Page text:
Tuesday, February 19, 2008

Political Correctness at the Ontario Science Center

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The Forest Fire Game

First part of the day was at the Ontario Science Center. My family came when I was 13, and we ended up spending multiple days. They have a huge assortment of hands-on exhibits on all sorts of physics and biology related subjects. You get to roll the balls around, shock yourself, walk through optical illusions, and so on.

My favorite part during my first visit (1982) was an arcade-like game they had about forest fires. A square of forest fire started somewhere on a screen that represented forest, river, rocky areas, and a nearby town, all randomly generated. You had to put out the fire before it engulfed the nearby town. At your disposal were nine things: three water drops, two clear cutting teams, two fire brigades, and two something else's. Each time you deployed one of your things, you had to wait about 10 seconds while it did its work before you could deploy it again.

There were three ways to play the game. The first way was to quickly move your trackball to the forest fire. If you were fast enough, you dropped two water drops right onto the fire and that was it. One wasn't enough. As I played the game, this soon became trivial

The second way was to try to contain the fire: drop all sorts of things in the eight squares surrounding the fire. Since a single water drop wasn't enough to stop a fire, only delay it, the fire tried to spread through it into neighboring squares. If you were fast and lucky, you might be able to recover your other items and get them to surround the fire in the direction it was spreading. If you could, it would die out. This was sometimes challenging, depending on how hot was the original fire.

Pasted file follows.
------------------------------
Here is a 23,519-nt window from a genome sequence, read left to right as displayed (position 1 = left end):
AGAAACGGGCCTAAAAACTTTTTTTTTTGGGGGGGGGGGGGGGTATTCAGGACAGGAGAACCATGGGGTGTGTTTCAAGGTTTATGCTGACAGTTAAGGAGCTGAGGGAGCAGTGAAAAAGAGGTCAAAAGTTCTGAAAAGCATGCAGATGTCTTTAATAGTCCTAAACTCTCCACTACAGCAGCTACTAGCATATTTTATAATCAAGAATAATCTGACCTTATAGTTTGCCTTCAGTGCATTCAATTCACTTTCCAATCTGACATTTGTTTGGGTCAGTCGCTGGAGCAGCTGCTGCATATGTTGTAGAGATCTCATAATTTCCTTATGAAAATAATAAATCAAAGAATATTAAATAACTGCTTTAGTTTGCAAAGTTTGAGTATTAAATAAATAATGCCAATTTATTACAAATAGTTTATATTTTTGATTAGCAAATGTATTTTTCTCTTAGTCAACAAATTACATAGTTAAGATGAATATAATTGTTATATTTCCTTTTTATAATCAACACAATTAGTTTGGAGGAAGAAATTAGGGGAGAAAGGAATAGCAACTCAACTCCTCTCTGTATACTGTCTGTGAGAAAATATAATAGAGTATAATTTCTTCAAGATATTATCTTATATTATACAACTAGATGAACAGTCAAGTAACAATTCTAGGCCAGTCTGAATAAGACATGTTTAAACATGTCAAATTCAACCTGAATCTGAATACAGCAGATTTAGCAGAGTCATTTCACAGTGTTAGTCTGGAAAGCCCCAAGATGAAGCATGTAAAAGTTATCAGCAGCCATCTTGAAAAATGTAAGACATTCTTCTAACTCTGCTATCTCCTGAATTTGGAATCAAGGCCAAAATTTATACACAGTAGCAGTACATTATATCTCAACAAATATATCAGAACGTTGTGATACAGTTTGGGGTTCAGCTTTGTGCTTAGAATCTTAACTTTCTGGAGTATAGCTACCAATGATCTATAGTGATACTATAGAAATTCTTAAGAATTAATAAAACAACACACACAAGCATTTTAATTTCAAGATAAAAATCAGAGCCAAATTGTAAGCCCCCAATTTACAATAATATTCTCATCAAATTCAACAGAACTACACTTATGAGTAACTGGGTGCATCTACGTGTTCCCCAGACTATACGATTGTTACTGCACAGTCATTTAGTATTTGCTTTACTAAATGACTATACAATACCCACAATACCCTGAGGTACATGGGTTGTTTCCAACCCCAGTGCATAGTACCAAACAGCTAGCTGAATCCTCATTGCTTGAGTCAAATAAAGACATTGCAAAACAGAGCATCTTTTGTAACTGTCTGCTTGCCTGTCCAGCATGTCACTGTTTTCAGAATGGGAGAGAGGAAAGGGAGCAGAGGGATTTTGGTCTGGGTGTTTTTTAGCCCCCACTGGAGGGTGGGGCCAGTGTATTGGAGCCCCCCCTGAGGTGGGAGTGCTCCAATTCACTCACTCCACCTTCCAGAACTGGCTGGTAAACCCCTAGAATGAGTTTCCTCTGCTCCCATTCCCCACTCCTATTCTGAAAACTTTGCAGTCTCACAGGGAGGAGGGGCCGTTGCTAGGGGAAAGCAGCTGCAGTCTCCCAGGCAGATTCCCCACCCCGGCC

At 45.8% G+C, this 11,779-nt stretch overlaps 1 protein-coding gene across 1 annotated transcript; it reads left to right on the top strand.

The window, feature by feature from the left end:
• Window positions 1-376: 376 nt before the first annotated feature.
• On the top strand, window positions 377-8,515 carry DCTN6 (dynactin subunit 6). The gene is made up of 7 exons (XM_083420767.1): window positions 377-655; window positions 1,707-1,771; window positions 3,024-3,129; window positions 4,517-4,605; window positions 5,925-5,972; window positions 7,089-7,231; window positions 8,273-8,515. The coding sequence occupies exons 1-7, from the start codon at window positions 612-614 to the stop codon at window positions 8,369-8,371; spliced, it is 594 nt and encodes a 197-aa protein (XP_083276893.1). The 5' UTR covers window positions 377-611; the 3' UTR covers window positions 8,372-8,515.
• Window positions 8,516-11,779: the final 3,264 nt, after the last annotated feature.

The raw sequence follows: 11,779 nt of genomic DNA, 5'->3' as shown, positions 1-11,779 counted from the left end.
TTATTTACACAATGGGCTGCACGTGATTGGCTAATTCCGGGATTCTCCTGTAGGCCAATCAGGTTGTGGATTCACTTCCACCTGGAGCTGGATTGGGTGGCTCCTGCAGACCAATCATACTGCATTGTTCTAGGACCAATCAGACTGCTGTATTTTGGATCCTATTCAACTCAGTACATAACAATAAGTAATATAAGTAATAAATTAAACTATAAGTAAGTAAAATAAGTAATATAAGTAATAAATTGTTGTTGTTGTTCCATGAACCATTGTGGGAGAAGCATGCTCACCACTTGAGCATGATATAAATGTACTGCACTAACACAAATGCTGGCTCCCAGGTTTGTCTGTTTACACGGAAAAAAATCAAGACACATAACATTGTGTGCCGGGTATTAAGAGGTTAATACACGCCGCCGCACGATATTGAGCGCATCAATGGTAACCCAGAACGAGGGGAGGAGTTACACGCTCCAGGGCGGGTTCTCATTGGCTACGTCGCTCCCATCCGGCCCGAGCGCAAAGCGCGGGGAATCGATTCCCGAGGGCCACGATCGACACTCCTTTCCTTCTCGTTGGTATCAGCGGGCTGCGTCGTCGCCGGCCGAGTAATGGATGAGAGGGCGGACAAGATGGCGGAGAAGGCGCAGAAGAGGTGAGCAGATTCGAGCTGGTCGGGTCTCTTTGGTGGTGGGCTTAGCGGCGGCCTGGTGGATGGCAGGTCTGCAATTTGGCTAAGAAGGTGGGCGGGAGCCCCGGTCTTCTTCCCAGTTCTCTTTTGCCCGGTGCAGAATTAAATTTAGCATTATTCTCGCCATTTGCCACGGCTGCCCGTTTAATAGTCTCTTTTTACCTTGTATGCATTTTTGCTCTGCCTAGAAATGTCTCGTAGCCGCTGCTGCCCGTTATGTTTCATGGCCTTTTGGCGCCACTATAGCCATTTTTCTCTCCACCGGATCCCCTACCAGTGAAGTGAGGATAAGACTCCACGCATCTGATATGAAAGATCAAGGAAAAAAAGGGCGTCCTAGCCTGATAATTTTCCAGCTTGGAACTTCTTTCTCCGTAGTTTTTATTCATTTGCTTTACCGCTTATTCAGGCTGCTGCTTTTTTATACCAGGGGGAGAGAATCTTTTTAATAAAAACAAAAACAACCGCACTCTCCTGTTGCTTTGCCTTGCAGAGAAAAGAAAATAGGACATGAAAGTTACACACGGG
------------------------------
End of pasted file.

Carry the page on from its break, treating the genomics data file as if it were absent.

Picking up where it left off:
The third way was to just try to clearcut and soak a firebreak around the town. You had to get this done before the fire could reach any part of it. In this scenario, you happily watched the fire destroy the rest of the world, but that's ok because your town didn't get burned up. This was a challenging approach, since the town area usually took up a good quarter of the board.

I played it for hours.

The second time I came to the OSC was around 9 years ago at age 29. I came with my new wife and kids. My kids were so thoroughly misbehaving at the time that the entire experience was ruined for us and we had to leave early. In any case, they no longer had the forest fire game, but they had seemingly the same exhibits, which were still cool. We also saw Cirque de Soleil as an IMAX movie.

Gadgets and Gizmos

Monday was Family Day in Toronto, a brand new holiday that doesn't seem to have any particular point. The OSC was crowded with families. The lines getting in were like lines into an amusement park. I talked to a few of the families.

Every one that I talked to, including the kids, told me that they came on average once every nine months to the Center. The main attraction for repeat visits seemed to be the kids area, which is a lot like an amusement park / playground filled with things you can climb, build, drop, roll, and so on.

This is just one small part of one of the structures there. It is a vast Rube Goldberg device where you drop balls into various parts and watch them circle around, rise, fall, jump, spin, clatter, and so on, until they eventually come rolling back to you.